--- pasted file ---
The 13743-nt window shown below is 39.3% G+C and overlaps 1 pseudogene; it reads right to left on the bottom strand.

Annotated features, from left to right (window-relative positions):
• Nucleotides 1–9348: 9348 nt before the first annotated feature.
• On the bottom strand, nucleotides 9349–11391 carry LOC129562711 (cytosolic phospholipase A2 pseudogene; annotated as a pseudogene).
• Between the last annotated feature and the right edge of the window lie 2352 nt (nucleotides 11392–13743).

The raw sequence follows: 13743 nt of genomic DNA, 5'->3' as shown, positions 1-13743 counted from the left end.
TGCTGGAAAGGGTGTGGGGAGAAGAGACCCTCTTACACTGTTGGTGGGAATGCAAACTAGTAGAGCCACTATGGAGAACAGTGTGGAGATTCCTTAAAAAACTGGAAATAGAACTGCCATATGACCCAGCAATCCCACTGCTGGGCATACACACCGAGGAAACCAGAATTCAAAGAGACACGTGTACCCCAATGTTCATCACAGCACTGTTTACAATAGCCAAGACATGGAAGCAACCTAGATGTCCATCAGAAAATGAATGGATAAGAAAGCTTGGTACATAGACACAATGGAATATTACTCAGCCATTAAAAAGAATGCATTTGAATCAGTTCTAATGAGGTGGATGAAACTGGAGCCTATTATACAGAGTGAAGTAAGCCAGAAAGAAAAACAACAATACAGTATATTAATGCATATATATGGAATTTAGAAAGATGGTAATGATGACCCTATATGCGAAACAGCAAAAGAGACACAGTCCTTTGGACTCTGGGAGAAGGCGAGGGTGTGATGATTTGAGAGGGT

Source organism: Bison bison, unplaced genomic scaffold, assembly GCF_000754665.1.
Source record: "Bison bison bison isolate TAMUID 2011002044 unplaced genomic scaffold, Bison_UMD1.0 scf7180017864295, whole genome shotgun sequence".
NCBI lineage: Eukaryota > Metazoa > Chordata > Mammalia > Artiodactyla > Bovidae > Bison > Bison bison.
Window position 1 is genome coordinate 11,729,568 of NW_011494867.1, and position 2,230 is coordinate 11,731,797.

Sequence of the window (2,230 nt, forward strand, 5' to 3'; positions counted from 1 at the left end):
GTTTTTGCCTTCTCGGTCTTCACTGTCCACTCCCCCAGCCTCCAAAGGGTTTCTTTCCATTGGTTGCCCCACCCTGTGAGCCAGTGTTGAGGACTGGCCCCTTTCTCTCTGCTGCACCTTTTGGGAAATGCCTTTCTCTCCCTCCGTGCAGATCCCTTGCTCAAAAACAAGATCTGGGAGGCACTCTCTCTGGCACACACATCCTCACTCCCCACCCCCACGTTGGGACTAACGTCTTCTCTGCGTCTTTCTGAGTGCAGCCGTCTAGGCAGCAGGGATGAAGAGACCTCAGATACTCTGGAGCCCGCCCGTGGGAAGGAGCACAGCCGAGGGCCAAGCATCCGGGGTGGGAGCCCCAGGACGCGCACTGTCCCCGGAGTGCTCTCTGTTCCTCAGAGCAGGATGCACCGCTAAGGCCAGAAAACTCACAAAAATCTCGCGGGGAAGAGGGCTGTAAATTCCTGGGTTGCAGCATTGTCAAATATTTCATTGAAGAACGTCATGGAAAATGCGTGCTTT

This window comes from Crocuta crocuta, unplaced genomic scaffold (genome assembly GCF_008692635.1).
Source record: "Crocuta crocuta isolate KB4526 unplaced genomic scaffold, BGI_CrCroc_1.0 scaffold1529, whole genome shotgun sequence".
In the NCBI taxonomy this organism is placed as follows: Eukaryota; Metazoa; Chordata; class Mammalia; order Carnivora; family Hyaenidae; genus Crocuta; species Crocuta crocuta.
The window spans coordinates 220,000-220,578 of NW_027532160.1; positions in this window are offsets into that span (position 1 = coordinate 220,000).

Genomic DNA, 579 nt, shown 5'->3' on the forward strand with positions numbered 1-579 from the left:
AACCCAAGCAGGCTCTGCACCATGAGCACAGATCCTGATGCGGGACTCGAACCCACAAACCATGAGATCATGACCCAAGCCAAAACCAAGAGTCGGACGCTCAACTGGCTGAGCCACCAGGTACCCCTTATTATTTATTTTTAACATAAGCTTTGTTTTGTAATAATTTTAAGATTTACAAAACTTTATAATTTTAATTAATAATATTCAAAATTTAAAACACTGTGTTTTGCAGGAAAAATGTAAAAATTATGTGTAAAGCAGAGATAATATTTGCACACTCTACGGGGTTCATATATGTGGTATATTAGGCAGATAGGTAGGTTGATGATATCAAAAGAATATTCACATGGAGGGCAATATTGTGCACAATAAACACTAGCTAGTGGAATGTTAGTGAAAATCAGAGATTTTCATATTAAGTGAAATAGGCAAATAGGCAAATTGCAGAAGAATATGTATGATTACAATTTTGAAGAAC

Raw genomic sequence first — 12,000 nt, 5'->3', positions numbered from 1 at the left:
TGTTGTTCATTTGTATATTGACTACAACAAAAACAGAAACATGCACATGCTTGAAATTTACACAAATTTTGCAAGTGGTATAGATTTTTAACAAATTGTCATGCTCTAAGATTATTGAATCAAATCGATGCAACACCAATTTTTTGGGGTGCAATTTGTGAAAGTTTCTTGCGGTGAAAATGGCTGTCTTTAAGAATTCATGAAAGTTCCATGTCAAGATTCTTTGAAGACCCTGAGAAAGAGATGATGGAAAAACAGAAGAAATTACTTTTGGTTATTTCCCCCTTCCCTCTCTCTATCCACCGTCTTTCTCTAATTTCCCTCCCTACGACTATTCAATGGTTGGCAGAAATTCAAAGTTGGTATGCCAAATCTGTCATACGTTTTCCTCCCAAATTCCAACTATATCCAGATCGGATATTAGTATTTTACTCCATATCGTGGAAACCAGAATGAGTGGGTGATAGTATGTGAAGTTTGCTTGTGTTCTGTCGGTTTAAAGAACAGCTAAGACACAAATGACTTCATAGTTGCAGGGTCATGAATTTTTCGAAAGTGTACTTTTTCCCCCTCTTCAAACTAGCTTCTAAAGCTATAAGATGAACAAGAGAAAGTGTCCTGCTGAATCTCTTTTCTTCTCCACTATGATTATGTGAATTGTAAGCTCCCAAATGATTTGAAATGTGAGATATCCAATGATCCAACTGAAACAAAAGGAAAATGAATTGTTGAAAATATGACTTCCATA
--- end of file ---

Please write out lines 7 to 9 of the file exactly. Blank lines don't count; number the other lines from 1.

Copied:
TGCTGGAAAGGGTGTGGGGAGAAGAGACCCTCTTACACTGTTGGTGGGAATGCAAACTAGTAGAGCCACTATGGAGAACAGTGTGGAGATTCCTTAAAAAACTGGAAATAGAACTGCCATATGACCCAGCAATCCCACTGCTGGGCATACACACCGAGGAAACCAGAATTCAAAGAGACACGTGTACCCCAATGTTCATCACAGCACTGTTTACAATAGCCAAGACATGGAAGCAACCTAGATGTCCATCAGAAAATGAATGGATAAGAAAGCTTGGTACATAGACACAATGGAATATTACTCAGCCATTAAAAAGAATGCATTTGAATCAGTTCTAATGAGGTGGATGAAACTGGAGCCTATTATACAGAGTGAAGTAAGCCAGAAAGAAAAACAACAATACAGTATATTAATGCATATATATGGAATTTAGAAAGATGGTAATGATGACCCTATATGCGAAACAGCAAAAGAGACACAGTCCTTTGGACTCTGGGAGAAGGCGAGGGTGTGATGATTTGAGAGGGT

Source organism: Bison bison, unplaced genomic scaffold, assembly GCF_000754665.1.
Source record: "Bison bison bison isolate TAMUID 2011002044 unplaced genomic scaffold, Bison_UMD1.0 scf7180017864295, whole genome shotgun sequence".